Challenges of Homeschooling an Only Child

by Megan Mora Fuentes

When you think of a homeschooling family do you automatically picture a large, busy household or an only child? It’s a common stereotype that homeschool families have lots of–or at least multiple–kids. But the beauty of homeschooling is that you can be called to be the homeschooling parent of any number of kids. 

As a homeschooling parent of an only child, you might be in a minority in your homeschool community, and you’ll face a different set of challenges than a homeschooling parent of many. However, you’ll find blessings and richness in your small homeschool that you’ll never find if you rule out or get discouraged by the idea of homeschooling your single child. 

Check out this Homeschool Living for tips, encouragement, and ideas on one-on-one homeschooling.

What are the benefits of parenting an only child?

One of the most obvious benefits of homeschooling an only child is a teacher-to-student ratio. You just can’t beat that 1: 1 when it comes to focusing on a lesson or exploring a new interest.

In her blog Ben and Me, this homeschool mother of one shares the many ways that “homeschooling an only child rocks!” From increased flexibility, plenty of quality time to even–sometimes–lower costs, there are a ton of benefits in one-on-one homeschooling.

While there are certainly plenty of easily quantifiable benefits to homeschooling one child–fewer curriculum decisions, less planning and teaching time required, and fewer supplies and extra-curricular necessities to purchase, to name a few–some of the greatest benefits are the intangibles. The relationships you can forge and strengthen, sometimes even from the sheer necessity of having two or three people to participate in an activity, might be something you take for granted when so much of your time is spent together.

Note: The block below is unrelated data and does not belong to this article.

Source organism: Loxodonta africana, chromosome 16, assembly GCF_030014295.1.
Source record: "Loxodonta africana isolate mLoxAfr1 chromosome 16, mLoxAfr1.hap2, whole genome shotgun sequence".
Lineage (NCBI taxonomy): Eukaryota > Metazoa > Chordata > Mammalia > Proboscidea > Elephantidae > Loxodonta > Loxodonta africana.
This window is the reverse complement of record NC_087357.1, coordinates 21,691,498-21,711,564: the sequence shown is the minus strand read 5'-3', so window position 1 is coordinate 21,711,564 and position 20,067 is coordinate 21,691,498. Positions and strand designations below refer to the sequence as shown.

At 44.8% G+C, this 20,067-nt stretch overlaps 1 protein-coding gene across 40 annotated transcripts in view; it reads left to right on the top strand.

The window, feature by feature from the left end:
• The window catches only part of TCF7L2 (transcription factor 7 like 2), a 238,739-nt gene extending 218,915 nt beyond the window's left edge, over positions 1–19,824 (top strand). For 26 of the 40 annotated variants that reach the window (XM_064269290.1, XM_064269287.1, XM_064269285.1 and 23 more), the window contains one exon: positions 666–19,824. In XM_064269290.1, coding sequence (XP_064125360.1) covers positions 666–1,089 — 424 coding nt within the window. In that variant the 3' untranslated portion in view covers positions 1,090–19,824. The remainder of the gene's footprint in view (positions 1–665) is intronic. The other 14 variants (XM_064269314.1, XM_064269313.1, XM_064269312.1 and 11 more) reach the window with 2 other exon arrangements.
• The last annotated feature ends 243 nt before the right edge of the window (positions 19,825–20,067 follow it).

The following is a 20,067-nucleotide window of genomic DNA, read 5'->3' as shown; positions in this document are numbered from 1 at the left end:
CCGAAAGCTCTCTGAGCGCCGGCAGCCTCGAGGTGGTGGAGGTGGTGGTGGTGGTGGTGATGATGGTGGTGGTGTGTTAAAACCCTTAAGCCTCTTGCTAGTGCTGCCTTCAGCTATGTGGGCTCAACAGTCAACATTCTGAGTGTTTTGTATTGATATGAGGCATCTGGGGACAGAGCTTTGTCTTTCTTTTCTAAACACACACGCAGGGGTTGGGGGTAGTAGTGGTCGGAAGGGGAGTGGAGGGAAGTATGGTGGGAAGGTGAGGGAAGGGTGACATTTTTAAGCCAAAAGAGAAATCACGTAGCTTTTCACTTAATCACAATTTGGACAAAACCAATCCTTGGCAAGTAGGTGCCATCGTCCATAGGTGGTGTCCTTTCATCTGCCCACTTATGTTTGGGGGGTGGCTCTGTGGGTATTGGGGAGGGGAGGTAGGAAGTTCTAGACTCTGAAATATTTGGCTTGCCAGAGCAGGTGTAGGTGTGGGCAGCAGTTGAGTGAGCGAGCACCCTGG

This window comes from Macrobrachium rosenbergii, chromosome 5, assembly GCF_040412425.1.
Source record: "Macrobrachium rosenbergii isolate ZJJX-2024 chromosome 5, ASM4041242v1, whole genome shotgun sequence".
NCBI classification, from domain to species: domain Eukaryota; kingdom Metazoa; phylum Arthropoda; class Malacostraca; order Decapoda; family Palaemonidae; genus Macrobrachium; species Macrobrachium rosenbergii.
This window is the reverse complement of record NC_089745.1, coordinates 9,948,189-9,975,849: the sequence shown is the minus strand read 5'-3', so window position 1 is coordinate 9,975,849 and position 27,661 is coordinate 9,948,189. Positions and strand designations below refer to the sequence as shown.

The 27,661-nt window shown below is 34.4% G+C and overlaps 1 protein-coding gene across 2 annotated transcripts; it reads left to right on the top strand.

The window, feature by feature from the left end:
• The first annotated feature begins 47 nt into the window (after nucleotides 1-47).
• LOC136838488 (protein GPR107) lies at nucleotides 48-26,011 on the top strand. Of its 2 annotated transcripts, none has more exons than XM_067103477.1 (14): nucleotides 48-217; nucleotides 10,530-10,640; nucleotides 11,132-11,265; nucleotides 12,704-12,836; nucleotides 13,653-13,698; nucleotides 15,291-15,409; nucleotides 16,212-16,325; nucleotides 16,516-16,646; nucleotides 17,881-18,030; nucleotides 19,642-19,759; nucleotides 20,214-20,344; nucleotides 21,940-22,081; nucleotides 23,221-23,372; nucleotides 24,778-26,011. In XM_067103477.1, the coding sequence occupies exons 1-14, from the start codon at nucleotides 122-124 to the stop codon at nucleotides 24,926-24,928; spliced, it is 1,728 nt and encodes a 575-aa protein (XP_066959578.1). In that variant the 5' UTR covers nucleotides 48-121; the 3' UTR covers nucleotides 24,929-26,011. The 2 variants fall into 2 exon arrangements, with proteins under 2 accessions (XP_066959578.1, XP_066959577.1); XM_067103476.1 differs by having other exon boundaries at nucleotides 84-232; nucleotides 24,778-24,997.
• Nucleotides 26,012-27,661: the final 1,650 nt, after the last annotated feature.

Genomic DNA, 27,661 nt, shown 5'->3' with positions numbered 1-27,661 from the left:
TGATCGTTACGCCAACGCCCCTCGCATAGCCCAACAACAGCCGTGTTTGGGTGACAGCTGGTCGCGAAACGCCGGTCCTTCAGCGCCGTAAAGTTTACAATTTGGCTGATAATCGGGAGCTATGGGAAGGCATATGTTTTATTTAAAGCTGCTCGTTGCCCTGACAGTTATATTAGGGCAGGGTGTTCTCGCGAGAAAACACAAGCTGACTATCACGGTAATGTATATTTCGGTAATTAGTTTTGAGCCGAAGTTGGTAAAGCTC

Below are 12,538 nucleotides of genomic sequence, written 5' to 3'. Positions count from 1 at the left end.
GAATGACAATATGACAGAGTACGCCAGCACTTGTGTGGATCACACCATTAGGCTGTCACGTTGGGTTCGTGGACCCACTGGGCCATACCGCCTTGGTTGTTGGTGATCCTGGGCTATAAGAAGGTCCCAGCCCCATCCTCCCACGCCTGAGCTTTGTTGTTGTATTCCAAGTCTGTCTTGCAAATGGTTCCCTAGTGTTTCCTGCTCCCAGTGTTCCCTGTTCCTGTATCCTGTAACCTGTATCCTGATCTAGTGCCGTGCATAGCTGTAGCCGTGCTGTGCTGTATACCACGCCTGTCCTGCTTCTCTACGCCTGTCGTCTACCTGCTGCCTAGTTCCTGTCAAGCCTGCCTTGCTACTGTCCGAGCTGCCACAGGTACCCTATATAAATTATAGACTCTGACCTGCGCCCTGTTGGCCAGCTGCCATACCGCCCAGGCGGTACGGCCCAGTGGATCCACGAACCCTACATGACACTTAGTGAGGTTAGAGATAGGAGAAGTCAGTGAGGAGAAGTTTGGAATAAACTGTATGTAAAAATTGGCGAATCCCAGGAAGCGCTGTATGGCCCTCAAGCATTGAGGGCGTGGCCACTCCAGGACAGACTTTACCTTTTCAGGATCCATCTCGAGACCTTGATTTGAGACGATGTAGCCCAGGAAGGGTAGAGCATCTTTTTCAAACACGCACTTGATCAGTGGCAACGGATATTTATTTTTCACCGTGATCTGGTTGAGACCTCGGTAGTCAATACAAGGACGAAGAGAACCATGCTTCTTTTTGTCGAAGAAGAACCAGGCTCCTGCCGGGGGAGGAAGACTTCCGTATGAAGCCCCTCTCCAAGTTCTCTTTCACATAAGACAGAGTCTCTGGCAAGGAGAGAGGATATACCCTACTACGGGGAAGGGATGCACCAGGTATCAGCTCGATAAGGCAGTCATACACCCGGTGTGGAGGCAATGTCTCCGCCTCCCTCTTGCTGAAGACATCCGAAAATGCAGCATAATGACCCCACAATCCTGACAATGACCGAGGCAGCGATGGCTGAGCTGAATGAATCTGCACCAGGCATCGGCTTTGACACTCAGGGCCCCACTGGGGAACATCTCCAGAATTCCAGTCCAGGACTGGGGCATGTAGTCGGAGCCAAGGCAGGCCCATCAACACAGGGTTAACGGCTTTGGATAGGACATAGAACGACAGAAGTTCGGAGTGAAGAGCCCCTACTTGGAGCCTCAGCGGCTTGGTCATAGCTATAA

In this blog post, a homeschool mom shares how homeschooling her only child has shaped her teaching method and perspective, allowing her to be an active learner alongside her child and creating a family culture of enthusiastic learning.

It’s not realistic to say that homeschooling only children doesn’t come with unique challenges. Every homeschooling situation has advantages and disadvantages. Being aware of hurdles you’ll likely encounter and situations you’ll have to make peace with can go a long way toward helping you make decisions in homeschooling your only child.

What is an only child’s life like?

It might seem redundant to offer a list of ideas for how to spend one-on-one time with your child when all of your time together is one-on-one, but it can be eye-opening to see how many activities and moments you might take for granted are the same moments that other families might struggle to find time for. It’s also good to remember to set aside time for an activity outside of your general routine.

If you’re homeschooling an older child, you might be looking for ways to engage your teen in productive and appropriate social activities. Check out this list of homeschool high school social opportunities.

Why homeschool your only child?

Quiver Is Full, Even with an Only Child!

In the end, whether you homeschool one child or a houseful, your family has a place in the homeschool community. All homeschooling parents have their own reasons for homeschooling, but the core concepts of being able to tailor education to your child’s specific needs, foster a love of learning, and focus on what matters most are benefits that are available to homeschooling families of all shapes and sizes. If you’re exploring homeschooling your only child and looking for more information and encouragement, check out these five reasons for homeschooling

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